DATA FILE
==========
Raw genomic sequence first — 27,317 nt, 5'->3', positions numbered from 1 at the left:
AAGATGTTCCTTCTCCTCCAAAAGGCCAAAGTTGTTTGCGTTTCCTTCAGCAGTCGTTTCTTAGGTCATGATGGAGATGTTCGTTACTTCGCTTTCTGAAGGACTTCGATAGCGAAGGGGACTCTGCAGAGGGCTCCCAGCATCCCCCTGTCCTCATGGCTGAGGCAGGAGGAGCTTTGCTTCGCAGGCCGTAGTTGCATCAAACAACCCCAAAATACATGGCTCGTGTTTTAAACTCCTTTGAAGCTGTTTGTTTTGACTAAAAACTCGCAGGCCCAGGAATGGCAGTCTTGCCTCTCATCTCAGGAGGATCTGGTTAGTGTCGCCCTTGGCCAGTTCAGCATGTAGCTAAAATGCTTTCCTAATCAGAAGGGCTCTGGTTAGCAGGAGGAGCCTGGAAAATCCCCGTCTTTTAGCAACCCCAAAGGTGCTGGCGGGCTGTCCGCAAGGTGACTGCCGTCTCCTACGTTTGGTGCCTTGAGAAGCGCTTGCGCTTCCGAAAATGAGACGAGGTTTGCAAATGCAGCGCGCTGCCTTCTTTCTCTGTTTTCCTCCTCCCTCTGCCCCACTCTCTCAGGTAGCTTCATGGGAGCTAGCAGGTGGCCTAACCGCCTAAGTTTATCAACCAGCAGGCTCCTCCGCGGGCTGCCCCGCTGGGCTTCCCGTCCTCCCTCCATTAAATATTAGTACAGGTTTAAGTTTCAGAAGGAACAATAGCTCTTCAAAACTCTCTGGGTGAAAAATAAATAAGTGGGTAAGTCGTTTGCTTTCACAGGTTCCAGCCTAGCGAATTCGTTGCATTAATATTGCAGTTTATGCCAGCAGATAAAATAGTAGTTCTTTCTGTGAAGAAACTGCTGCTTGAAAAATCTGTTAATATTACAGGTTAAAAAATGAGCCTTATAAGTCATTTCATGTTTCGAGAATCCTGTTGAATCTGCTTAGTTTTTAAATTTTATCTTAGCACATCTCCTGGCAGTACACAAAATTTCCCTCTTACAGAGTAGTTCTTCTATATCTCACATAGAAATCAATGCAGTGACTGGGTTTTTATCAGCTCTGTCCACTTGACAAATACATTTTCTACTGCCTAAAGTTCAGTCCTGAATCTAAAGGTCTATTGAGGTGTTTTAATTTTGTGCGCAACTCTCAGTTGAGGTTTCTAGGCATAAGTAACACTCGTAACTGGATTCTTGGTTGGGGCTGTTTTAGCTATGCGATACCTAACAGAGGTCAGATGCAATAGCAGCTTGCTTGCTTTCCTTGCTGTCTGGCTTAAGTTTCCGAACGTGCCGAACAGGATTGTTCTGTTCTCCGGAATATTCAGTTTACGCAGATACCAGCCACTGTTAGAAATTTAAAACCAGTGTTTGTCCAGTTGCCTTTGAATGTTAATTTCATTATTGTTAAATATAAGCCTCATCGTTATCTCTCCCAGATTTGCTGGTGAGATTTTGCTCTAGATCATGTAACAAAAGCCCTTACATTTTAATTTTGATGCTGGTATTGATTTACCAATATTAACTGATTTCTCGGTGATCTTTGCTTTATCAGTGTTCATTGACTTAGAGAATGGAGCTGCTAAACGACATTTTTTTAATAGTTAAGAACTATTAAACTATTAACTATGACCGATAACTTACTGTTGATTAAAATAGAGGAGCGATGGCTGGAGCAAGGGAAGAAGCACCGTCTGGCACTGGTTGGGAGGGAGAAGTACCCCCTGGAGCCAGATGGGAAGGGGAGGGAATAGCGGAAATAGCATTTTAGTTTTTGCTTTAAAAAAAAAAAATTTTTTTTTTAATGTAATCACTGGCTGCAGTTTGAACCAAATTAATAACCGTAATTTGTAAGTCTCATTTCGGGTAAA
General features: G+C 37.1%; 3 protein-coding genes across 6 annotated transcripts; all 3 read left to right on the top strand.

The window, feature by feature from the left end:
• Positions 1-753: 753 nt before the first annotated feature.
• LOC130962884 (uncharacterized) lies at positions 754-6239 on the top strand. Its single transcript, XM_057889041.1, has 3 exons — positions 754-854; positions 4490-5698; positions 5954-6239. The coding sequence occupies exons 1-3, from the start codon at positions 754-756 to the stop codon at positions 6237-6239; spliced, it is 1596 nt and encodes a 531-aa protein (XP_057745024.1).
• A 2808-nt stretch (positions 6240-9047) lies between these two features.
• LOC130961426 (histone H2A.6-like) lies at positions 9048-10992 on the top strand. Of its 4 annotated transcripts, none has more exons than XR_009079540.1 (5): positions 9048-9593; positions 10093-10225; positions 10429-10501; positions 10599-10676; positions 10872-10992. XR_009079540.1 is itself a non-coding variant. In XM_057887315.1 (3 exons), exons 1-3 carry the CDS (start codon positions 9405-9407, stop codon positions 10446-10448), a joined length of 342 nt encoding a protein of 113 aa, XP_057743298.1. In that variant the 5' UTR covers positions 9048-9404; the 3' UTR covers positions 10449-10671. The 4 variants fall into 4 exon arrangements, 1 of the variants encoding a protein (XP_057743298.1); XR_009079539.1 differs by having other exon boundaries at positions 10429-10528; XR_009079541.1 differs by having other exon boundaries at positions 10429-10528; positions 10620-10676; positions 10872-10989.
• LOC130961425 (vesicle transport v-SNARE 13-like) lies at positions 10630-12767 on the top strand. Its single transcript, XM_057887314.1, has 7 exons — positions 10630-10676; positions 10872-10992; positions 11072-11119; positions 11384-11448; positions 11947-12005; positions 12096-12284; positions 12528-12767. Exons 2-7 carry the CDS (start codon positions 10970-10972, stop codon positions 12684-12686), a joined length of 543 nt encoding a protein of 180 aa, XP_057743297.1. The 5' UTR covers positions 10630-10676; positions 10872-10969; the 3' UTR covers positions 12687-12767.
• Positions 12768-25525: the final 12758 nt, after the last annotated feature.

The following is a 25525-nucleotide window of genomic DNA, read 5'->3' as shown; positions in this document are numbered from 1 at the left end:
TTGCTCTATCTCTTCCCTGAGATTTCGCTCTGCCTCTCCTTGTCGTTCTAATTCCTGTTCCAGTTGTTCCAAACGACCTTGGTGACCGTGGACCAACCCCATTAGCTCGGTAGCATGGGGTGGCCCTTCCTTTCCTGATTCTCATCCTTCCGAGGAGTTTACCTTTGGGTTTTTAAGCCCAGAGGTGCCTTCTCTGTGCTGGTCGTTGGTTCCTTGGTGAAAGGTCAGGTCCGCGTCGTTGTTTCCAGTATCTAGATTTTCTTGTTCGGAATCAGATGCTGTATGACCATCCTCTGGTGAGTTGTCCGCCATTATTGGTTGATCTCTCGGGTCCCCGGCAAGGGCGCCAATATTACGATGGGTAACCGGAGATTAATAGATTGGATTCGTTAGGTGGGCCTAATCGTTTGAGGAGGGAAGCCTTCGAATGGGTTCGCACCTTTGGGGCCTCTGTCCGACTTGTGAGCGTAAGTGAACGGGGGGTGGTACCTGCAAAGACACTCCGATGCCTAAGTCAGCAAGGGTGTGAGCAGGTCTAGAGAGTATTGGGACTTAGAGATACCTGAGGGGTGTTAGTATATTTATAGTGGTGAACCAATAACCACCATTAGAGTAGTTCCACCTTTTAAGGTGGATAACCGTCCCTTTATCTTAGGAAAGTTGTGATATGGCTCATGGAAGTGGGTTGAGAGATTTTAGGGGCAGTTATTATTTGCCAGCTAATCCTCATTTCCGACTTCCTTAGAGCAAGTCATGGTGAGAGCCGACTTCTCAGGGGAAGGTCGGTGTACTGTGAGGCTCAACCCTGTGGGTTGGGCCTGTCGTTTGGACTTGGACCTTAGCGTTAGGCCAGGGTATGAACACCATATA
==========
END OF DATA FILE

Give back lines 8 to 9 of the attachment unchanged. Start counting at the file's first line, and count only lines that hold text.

• LOC130961426 (histone H2A.6-like) lies at positions 9048-10992 on the top strand. Of its 4 annotated transcripts, none has more exons than XR_009079540.1 (5): positions 9048-9593; positions 10093-10225; positions 10429-10501; positions 10599-10676; positions 10872-10992. XR_009079540.1 is itself a non-coding variant. In XM_057887315.1 (3 exons), exons 1-3 carry the CDS (start codon positions 9405-9407, stop codon positions 10446-10448), a joined length of 342 nt encoding a protein of 113 aa, XP_057743298.1. In that variant the 5' UTR covers positions 9048-9404; the 3' UTR covers positions 10449-10671. The 4 variants fall into 4 exon arrangements, 1 of the variants encoding a protein (XP_057743298.1); XR_009079539.1 differs by having other exon boundaries at positions 10429-10528; XR_009079541.1 differs by having other exon boundaries at positions 10429-10528; positions 10620-10676; positions 10872-10989.
• LOC130961425 (vesicle transport v-SNARE 13-like) lies at positions 10630-12767 on the top strand. Its single transcript, XM_057887314.1, has 7 exons — positions 10630-10676; positions 10872-10992; positions 11072-11119; positions 11384-11448; positions 11947-12005; positions 12096-12284; positions 12528-12767. Exons 2-7 carry the CDS (start codon positions 10970-10972, stop codon positions 12684-12686), a joined length of 543 nt encoding a protein of 180 aa, XP_057743297.1. The 5' UTR covers positions 10630-10676; positions 10872-10969; the 3' UTR covers positions 12687-12767.